Alcohol Issues Newsletter
October 30 – November 05, 2023
Weekly Top Stories
- Rwanda Launches Campaign to Protect Youth From Rising Alcohol Harm
- Chronic Alcohol Use Undermines Immune Response to Coronavirus in the Lung
- Australia: Alcohol Companies Use Misleading Labeling
Most Read Stories
- USA: Young People View Alcohol Increasingly Negative
- Latvia: Parliamentary Committee Proposes Raising Alcohol-Purchase Age Limit
- Risk and Protective Factors for Health Behaviour in Adolescence in Europe
Top Story in Policy
Top Story in Science
Top Story in Big Alcohol Exposed
Most Read Stories
Alcohol Issues Special Feature – No. 44
The Link Between Alcohol and Obesity
Why it’s urgently needed and successes that pave the way
Movendi International has published nearly twenty resource articles on the link between alcohol use and obesity – as the evidence-base gets ever stronger. This is a Special Alcohol Issues Feature with the latest scientific updates and policy solutions.
Increase Alcohol Taxes Most Cost-Effective Way To Tackle Obesity
Alcohol is high in kilojoules, with a pint of beer almost on par with a chocolate bar in terms of energy content. That means that even relatively small levels of alcohol consumption can have a big impact on daily energy intake. Increasing the price of alcohol is the most value for money policy option to prevent obesity in Australia. By preventing obesity-related diseases, this policy would save about A$4.8 billion in health-care costs.
Growing evidence-based on alcohol and obesity
In 2022, a group of UK liver disease experts released a call to action for new research on chronic liver disease (CLD) focusing on multi-causality, multimorbidity, and health inequalities.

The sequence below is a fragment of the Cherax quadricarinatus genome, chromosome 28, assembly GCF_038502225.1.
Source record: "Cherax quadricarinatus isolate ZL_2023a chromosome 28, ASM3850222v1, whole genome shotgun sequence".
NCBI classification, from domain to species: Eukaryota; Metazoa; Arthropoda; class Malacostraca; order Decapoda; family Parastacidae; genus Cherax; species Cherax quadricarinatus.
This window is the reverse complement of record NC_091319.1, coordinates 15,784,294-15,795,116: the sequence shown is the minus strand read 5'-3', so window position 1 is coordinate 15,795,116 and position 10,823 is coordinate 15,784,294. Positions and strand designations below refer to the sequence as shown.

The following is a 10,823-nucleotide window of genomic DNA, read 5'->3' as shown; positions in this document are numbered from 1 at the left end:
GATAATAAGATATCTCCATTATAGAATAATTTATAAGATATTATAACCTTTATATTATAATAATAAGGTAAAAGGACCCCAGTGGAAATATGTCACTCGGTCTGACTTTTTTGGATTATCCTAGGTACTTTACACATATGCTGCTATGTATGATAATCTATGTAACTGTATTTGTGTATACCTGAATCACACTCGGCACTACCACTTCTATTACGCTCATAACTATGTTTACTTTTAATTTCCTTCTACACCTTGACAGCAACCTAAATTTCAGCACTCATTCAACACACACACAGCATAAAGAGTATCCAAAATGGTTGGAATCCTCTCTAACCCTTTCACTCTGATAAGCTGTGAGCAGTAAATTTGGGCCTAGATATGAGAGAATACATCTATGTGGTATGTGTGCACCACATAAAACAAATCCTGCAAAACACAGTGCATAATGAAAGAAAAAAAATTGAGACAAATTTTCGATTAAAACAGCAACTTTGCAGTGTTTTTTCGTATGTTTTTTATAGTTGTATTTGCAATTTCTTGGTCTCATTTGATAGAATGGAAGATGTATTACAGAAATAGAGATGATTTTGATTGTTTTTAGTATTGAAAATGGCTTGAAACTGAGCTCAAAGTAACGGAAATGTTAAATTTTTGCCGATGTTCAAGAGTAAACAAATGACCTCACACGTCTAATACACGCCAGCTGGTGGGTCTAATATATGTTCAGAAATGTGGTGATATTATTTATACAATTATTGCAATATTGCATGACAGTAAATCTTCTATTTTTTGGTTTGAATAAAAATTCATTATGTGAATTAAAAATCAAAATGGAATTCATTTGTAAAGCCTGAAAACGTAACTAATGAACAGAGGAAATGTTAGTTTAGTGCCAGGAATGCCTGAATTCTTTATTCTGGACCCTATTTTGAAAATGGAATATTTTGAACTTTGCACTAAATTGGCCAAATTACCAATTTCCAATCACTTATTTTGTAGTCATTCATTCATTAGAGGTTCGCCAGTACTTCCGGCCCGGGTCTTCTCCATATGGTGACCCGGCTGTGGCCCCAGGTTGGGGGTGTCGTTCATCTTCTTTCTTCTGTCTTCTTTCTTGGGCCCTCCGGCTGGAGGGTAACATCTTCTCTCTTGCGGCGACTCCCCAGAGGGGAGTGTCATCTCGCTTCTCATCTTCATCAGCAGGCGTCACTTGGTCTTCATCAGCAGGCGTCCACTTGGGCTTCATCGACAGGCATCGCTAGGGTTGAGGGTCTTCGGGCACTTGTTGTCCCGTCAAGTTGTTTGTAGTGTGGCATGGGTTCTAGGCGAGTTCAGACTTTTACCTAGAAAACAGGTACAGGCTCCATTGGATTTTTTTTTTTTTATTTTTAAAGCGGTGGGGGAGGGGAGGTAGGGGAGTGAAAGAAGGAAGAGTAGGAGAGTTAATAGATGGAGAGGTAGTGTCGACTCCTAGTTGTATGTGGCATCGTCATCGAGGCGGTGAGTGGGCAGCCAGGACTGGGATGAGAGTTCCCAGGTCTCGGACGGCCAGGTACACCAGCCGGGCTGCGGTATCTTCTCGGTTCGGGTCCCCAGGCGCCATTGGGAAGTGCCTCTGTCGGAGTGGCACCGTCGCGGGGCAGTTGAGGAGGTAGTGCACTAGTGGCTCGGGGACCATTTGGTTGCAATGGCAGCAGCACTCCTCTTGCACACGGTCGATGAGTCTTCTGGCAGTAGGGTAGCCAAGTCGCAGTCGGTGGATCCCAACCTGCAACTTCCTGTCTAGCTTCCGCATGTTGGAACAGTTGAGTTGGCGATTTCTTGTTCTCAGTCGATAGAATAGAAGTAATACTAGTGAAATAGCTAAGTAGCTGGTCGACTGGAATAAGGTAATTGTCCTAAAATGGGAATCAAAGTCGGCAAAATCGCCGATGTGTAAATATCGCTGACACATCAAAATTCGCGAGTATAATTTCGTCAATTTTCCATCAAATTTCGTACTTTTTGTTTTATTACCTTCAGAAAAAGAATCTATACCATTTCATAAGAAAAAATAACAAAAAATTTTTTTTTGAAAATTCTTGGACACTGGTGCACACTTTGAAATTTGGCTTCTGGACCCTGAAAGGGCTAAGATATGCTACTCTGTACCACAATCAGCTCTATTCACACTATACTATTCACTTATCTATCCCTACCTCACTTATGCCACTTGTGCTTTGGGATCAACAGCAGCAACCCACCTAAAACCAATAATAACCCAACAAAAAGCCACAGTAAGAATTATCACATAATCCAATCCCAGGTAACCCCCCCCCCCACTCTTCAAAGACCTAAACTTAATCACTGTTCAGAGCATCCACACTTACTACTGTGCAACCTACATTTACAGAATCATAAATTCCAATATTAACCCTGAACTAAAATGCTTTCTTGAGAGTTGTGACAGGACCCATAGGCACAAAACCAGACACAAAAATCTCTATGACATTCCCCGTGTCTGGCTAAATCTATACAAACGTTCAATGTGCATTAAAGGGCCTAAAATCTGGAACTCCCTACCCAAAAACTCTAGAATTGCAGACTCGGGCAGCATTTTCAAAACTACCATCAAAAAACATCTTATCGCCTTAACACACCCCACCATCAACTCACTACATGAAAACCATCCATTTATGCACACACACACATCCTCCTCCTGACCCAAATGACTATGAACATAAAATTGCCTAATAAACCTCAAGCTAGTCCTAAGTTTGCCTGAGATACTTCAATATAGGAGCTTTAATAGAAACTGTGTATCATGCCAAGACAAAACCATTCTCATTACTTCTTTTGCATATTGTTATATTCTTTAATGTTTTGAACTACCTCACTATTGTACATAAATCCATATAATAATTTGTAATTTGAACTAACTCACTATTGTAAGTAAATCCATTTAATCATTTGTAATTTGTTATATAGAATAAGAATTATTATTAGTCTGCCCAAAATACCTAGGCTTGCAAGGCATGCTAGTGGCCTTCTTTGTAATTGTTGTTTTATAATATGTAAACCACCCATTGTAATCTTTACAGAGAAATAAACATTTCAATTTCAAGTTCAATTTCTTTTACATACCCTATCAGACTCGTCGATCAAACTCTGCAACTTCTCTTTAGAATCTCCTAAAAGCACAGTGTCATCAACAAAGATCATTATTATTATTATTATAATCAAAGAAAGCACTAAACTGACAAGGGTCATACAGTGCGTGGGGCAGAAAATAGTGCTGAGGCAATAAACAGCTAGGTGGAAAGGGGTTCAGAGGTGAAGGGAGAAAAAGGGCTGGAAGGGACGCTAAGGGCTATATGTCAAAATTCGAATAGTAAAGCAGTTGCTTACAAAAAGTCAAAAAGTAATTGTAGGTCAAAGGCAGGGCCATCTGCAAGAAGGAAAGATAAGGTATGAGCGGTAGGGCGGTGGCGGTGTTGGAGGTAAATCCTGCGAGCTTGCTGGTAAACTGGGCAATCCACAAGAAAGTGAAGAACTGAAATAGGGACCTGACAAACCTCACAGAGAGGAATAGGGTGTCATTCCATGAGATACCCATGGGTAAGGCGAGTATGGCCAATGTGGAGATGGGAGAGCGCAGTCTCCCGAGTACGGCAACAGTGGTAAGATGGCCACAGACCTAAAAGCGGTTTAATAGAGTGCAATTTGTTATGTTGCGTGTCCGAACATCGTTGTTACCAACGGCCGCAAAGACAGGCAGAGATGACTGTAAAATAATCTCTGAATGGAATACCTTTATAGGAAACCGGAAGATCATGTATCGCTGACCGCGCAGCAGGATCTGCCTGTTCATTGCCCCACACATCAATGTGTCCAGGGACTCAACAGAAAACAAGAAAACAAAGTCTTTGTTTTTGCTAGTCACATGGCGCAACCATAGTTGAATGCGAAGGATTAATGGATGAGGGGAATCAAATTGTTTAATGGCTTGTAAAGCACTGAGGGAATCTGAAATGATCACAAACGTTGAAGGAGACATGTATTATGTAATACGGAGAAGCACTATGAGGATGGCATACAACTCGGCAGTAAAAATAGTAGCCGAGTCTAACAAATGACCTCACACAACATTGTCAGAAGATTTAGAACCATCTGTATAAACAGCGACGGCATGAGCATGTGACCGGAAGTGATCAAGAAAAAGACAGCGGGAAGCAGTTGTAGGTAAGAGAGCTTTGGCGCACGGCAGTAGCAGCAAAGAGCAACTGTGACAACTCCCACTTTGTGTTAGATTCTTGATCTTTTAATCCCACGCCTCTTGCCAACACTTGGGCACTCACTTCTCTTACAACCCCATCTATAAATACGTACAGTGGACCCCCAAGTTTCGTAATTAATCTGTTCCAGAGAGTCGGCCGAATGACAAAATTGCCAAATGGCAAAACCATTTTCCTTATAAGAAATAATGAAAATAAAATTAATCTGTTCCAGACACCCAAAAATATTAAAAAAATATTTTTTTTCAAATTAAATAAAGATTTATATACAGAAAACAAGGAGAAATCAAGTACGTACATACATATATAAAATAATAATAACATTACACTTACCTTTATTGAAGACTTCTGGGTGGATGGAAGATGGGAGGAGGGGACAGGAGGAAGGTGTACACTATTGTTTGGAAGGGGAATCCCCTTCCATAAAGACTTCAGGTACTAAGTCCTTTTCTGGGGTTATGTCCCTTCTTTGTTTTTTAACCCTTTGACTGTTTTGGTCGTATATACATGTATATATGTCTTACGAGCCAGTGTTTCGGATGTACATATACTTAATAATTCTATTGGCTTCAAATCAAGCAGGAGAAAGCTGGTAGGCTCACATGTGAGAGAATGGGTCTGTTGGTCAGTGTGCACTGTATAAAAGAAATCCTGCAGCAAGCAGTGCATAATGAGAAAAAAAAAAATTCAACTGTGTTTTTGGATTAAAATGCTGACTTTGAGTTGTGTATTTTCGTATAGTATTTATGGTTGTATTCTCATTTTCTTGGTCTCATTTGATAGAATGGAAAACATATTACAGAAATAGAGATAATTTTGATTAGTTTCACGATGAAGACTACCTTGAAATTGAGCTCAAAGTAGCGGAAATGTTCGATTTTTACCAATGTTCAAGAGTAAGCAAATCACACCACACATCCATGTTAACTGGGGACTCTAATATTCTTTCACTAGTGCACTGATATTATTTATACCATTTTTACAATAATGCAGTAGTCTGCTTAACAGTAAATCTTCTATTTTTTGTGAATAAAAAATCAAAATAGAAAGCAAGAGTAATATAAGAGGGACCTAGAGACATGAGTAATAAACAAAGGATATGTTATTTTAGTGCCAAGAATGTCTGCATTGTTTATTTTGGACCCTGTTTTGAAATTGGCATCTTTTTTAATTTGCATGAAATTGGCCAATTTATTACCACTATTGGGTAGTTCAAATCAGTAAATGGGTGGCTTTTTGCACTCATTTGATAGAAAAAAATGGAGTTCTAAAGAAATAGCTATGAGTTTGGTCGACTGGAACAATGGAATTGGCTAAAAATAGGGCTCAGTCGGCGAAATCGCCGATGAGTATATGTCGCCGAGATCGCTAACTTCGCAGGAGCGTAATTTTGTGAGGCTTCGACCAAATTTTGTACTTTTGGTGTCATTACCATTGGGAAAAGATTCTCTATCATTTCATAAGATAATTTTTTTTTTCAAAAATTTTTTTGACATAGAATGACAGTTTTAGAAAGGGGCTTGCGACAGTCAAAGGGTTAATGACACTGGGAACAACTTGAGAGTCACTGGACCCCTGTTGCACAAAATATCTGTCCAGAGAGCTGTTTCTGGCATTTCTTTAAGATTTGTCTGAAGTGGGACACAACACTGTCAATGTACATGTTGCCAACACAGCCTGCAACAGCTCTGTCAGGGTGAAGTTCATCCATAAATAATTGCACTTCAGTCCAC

A recent study from Ireland revealed that heavy alcohol use is linked with obesity (high body mass index, large waist circumference) after controlling for possible confounders.
Already in 2020, a landmark study found that consuming even small amounts of alcohol per day can increase the risk of obesity. Even after accounting for potentially confounding factors including age, physical exercise, smoking, and income, the analysis showed a strong link between alcohol consumption and obesity, as well as between alcohol intake and metabolic syndrome.
Alcohol, obesity, cancer, liver damage and more
Recorded cases of cancer in under 50s between 1999 and 2019 soared by 79% and the main factors driving this rise included diets high in red meat and sodium, but alcohol consumption and smoking were identified as the biggest risks.
Two large first-of-their-kind scientific studies using the UK biobank data demonstrate the combined effects of alcohol with overweight and obesity in increasing the risk of cancer and liver disease.
And already in 2014 – almost ten years ago – a compelling study investigated the contribution of alcohol-derived calories to the alcohol–obesity relation. Alcohol calories may be a significant contributor to the rise in obesity.
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In-depth conversations with policy makers, community leaders and scientists, driving the global discourse about 21st century alcohol policy solutions